Background: I’m trying to figure out how to do a mixed parameterisation (as per @betanalpha 's excellent course & case studies) but where effects are correlated across responses.

Simpler problem: I’m wondering what actually defines the centered vs non-centered parameterisations - is it the existence of the parameter, or the positioning of the prior?

e.g.

```
theta = mu + tau * theta_tilde;
mu ~ normal(0, 5);
tau ~ normal(0, 5);
theta_tilde ~ normal(0, 1);
```

vs

```
theta = mu + tau * theta_tilde;
mu ~ normal(0, 5);
tau ~ normal(0, 5);
theta ~ normal(mu, tau);
```

Is #2 enough to define it as centered, or is the existence of an unconstrained `theta_tilde`

enough to define it as non-centered?

If #2 is centered, I could correlate levels across responses with a mixed parameterisation, something like this (not tested, so please excuse what may amount to a whole lot of rubbish)!

```
data {
...
int<lower=1> M; // Number of responses;
int<lower=1> K; // Number of levels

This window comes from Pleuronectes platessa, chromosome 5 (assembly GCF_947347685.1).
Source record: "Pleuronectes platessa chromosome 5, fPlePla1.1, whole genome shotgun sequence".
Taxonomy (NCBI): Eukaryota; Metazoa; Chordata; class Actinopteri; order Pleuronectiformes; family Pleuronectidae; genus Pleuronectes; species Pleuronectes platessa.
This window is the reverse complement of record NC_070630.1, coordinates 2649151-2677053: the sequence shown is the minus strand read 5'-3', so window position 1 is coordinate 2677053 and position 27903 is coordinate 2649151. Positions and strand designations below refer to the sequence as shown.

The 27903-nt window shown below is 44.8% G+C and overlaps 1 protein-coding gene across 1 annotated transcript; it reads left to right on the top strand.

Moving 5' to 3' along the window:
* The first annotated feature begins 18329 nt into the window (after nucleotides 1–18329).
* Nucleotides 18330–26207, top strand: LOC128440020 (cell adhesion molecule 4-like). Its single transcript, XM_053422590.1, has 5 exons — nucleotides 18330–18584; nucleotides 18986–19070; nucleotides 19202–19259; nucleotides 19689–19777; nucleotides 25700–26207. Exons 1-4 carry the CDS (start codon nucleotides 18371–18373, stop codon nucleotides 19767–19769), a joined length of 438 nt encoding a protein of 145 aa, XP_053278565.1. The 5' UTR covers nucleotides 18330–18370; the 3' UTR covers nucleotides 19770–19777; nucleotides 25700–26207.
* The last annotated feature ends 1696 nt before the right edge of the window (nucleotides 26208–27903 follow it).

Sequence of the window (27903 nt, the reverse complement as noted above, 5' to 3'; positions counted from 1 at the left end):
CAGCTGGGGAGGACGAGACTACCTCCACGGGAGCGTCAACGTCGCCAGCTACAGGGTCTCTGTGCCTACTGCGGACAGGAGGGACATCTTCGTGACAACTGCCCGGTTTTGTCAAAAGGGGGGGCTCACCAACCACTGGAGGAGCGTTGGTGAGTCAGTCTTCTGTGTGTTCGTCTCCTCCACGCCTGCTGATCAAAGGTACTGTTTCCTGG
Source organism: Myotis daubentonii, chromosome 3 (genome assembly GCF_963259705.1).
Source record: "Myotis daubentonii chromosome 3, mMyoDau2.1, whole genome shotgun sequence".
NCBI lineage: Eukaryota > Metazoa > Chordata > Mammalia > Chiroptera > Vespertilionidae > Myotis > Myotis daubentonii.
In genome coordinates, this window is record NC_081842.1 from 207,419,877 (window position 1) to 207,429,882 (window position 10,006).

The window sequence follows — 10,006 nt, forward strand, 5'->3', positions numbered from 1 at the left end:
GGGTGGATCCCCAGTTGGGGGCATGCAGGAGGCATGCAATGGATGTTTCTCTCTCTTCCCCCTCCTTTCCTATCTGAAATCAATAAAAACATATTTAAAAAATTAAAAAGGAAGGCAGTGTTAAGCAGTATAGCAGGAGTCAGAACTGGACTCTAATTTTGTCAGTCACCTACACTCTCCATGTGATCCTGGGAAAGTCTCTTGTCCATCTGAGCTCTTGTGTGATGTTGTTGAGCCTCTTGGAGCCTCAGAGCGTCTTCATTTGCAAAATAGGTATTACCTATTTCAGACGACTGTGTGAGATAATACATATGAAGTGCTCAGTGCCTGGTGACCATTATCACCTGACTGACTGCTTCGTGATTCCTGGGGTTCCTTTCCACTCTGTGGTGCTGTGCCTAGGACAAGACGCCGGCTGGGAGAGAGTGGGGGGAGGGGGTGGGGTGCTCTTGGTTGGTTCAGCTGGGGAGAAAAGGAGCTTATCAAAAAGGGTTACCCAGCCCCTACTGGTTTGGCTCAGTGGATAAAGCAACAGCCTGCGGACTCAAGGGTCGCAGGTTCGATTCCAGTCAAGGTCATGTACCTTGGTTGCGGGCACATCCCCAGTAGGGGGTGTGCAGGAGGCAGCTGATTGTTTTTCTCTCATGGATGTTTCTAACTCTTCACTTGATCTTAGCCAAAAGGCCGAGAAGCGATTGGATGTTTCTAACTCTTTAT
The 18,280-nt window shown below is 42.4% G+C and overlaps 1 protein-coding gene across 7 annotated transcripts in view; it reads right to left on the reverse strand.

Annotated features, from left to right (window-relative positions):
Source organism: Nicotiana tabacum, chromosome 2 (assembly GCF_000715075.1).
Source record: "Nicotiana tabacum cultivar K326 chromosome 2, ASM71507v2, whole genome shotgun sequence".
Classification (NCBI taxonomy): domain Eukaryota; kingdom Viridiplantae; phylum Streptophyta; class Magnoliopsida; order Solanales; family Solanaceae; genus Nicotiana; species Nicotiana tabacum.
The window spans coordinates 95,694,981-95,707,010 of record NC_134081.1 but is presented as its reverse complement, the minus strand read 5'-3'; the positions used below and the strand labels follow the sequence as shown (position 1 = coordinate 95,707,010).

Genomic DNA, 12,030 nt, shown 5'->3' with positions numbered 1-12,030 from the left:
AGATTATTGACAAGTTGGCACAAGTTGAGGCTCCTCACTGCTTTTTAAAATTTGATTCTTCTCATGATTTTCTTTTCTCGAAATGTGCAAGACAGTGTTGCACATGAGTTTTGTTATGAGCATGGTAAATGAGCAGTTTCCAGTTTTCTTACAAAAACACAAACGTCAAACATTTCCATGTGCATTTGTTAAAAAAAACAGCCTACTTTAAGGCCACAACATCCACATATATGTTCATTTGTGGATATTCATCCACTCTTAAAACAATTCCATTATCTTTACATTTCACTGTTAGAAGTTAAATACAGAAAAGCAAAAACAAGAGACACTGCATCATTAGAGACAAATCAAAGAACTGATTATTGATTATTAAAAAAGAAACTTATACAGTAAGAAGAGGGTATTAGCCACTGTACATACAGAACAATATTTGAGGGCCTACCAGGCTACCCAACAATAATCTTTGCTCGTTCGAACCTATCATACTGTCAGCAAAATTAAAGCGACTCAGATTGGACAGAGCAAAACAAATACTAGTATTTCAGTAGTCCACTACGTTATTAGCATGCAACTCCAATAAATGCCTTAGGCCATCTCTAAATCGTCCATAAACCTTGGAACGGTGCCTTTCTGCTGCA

int<lower=0, upper=K> K_cp; // Number of levels for centered parameterisation
int<lower=1, upper=K> cp_idx[K_cp]; Index for cp levels
int<lower=0, upper=K> K_ncp; // Number of levels for non-centered parameterisation
int<lower=1, upper=K> ncp_idx[K_ncp]; // Index for ncp levels
}
parameters {
...
cholesky_factor_corr[M] L_u; // Correlation matrix amongst responses
matrix[M, K] z_u; // Matrix of levels, standardised for the ncp & non-standardised for the cp levels.
vector<lower=0>[M] tau;
}
transformed parameters {
...
matrix[M, K] theta;
theta[1:M, ncp_idx] = diag_pre_multiply(tau, L_u) * z_u[1:M, ncp_idx];
theta[1:M, cp_idx] = L_u * z_u[1:M, cp_idx];
}
model {
// Let's assume mu = 0;
tau ~ normal(0, 5);
L_u ~ lkj_corr_cholesky(1.0);
to_vector(z_u[1:M, ncp_idx]) ~ std_normal();
to_vector(theta[1:M, cp_idx]) ~ normal(0, tau);
...
}
```

Thoughts/comments welcome, but please be gentle!